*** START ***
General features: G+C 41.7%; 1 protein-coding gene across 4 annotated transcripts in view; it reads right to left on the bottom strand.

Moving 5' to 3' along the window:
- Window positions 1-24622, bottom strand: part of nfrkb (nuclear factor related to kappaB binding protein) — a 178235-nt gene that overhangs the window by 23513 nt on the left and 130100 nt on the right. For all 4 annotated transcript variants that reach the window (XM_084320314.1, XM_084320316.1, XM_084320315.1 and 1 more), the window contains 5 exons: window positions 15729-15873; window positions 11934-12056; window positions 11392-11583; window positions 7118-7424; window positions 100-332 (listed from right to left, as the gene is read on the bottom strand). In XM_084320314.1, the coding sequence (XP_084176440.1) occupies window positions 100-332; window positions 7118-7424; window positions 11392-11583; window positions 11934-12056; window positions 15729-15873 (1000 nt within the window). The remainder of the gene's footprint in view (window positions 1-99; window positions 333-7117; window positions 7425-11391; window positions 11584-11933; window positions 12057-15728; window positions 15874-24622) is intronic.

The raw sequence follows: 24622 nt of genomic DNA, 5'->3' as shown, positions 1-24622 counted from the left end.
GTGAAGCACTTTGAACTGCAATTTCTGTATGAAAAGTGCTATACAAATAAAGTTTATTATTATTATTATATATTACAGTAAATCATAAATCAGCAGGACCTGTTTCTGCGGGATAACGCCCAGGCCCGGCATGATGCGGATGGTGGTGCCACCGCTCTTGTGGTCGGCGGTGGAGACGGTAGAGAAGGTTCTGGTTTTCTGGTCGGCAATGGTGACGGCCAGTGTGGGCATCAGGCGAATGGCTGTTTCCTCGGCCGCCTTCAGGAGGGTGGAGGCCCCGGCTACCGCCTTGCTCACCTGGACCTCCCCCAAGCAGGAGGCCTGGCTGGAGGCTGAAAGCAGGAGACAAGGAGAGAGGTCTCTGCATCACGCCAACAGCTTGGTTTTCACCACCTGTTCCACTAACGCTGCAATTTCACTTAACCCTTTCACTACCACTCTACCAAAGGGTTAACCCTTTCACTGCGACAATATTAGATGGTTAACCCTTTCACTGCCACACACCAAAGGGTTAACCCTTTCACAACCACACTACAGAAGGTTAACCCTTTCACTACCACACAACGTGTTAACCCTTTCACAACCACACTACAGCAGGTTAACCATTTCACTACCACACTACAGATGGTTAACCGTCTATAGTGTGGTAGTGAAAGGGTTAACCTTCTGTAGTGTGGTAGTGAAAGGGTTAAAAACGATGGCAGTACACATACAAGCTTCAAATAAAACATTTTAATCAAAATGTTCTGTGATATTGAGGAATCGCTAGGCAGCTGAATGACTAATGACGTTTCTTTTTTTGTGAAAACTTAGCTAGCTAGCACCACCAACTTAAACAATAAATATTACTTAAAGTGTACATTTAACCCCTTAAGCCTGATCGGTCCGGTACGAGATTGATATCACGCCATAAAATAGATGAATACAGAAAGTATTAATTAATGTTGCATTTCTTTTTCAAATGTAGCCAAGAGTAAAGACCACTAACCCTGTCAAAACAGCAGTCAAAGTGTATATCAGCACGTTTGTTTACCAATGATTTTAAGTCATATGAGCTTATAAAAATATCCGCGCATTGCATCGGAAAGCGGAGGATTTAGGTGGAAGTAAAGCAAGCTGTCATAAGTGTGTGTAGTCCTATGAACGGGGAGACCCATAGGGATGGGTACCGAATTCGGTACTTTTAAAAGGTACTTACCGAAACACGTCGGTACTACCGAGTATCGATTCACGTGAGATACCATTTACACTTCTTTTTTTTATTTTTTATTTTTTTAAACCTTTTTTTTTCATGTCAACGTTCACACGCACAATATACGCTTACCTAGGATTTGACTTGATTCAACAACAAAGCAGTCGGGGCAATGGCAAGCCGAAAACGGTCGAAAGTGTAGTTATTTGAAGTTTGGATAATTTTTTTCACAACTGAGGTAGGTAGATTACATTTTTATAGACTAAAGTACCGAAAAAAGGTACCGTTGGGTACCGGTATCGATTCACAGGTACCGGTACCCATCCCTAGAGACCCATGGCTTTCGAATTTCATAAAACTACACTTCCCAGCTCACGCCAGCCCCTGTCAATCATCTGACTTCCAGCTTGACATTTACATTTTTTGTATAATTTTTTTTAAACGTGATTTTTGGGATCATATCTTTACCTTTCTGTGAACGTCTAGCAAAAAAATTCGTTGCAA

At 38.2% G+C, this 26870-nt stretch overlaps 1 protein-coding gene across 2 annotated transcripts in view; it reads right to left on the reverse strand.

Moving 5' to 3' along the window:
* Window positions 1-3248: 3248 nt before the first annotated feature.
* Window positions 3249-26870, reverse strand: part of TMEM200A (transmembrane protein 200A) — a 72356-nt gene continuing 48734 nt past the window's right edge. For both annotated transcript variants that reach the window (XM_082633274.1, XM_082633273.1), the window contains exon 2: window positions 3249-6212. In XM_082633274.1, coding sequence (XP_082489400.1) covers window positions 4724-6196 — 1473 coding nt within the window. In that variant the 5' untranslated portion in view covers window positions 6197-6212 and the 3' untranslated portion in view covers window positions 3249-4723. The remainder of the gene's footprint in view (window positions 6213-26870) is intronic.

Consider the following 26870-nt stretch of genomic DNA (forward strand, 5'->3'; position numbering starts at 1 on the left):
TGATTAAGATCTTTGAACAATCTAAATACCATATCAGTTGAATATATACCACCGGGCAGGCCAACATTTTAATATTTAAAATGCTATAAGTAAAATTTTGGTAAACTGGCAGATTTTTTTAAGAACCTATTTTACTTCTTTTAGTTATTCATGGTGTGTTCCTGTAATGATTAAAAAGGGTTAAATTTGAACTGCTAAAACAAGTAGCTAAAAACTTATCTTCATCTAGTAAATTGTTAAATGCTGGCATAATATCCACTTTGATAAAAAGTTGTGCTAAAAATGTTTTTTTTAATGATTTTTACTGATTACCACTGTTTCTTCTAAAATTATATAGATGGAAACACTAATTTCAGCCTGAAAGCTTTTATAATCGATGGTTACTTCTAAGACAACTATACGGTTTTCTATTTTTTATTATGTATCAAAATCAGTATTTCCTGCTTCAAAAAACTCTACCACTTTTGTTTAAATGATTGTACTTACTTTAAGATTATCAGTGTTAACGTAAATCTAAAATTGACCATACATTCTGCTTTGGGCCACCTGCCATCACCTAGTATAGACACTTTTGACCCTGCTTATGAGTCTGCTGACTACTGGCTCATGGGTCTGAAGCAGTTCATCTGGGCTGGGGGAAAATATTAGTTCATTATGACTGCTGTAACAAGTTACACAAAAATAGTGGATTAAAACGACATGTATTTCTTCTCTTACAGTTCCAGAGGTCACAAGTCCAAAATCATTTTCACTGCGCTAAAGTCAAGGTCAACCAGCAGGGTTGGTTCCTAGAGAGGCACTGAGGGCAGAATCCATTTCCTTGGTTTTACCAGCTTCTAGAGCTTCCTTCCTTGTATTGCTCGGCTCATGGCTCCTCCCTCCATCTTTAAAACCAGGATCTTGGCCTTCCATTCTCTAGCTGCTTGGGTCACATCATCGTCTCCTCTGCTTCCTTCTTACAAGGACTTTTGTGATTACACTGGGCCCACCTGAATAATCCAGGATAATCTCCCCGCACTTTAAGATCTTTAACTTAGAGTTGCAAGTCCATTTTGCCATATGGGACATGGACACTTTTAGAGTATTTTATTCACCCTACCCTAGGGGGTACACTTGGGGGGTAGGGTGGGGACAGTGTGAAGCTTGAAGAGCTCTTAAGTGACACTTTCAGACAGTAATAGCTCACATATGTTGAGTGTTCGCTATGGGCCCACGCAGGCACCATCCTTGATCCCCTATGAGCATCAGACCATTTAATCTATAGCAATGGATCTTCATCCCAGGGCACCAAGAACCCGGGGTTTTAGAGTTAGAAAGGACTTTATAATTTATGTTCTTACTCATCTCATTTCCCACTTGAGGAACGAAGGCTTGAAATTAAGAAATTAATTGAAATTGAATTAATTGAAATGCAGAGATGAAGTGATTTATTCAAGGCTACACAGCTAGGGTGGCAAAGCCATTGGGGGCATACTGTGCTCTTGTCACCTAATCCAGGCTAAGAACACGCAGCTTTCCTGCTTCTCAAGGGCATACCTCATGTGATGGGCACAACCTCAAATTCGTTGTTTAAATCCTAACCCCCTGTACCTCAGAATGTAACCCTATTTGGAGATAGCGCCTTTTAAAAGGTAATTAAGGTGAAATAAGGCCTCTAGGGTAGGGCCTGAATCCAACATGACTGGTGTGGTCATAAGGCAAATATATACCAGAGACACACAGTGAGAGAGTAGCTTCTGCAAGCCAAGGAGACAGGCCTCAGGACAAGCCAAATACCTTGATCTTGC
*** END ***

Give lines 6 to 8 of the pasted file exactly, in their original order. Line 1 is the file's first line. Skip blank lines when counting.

At 38.2% G+C, this 26870-nt stretch overlaps 1 protein-coding gene across 2 annotated transcripts in view; it reads right to left on the reverse strand.

Moving 5' to 3' along the window:
* Window positions 1-3248: 3248 nt before the first annotated feature.